So we've been puzzled to find that our storytellers are predominantly older men and younger women. We have begun seeking older women and younger men, approaching places and organisations where they might be found.

But one of the Mythbusting storytellers, a delightfully reflective university student, has pointed out that the people who are coming forward to tell stories reflect the population and culture of the Valley. There are more older people than young, and, culturally, the men act as spokespeople in that generation. Older women are more likely to hold back and just let the men talk.

Amongst younger people, if the boys are in work, they won't be free to talk to us, and if they are hanging around on the streets........And what young man is really keen to talk and chat?

That begs the question of why the girls have been free to tell us stories. In some cases employers have given us permission to talk to them, and in others the girls have been shift workers.

Stereotypes? Well, it's challenged our ways of thinking about fair representation.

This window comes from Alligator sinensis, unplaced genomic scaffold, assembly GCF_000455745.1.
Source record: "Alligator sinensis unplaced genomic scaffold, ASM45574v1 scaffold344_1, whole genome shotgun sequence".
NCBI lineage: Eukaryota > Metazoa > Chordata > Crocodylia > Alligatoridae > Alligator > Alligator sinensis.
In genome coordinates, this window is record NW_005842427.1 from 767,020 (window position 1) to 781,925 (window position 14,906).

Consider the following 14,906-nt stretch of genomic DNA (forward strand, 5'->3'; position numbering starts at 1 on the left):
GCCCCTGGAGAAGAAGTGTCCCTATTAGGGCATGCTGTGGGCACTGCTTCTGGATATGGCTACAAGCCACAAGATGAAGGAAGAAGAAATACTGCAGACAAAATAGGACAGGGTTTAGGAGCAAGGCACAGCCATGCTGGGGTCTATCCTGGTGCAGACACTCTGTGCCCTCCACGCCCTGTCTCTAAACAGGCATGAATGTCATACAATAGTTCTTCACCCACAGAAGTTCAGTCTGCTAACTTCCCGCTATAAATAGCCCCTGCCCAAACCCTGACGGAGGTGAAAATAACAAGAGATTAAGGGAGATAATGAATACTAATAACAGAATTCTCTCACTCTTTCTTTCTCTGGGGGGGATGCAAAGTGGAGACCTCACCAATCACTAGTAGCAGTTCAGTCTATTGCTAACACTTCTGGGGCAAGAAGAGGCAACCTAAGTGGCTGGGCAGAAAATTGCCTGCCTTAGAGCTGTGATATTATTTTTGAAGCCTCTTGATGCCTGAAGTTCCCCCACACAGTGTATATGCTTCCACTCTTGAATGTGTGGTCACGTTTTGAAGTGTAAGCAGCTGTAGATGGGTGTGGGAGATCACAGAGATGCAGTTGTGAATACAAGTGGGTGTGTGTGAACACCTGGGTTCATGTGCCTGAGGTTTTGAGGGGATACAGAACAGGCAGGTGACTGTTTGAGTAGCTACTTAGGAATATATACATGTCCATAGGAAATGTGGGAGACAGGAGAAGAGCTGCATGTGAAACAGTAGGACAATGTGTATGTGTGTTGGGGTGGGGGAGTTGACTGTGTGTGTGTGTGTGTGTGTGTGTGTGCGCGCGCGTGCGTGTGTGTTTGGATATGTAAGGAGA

Friday, 7 September 2012

Wish it wasn't true

When we began, Mythbusters wanted to find stories that debunked myths, exposing them for the fallacies we hoped they were. But it can't always be done.

A lovely young girl serving here turned out to have done an apprenticeship, lost her job three times as businesses went bust, and been reduced to volunteering rather than earning. Wish it wasn't true.

Wednesday, 5 September 2012


We've been out and about collecting photos from the mythbusting storytellers, but we've collected some classic statements on the way.

How about this:

"Storytelling, complaining and watching others work are the favourite activities in Abertillery."

Or this one, delivered in response to our statement that people in Cardiff didn't always say very nice things about Valleys people.

"WE sometimes don't say nice things about Valleys people."

Thursday, 30 August 2012

Are you sitting comfortably? We were

We were welcomed into Derek's fire warmed room, drying out after the Cwmtillery rain.

Mythbusting had taken us back to Derek's farm in Cwmtillery. Mythically Welsh, his wife apologised, "A farm house and I'm not offering you home-made cakes." The pair of them piled us up with photos to go with the stories Derek had recorded earlier.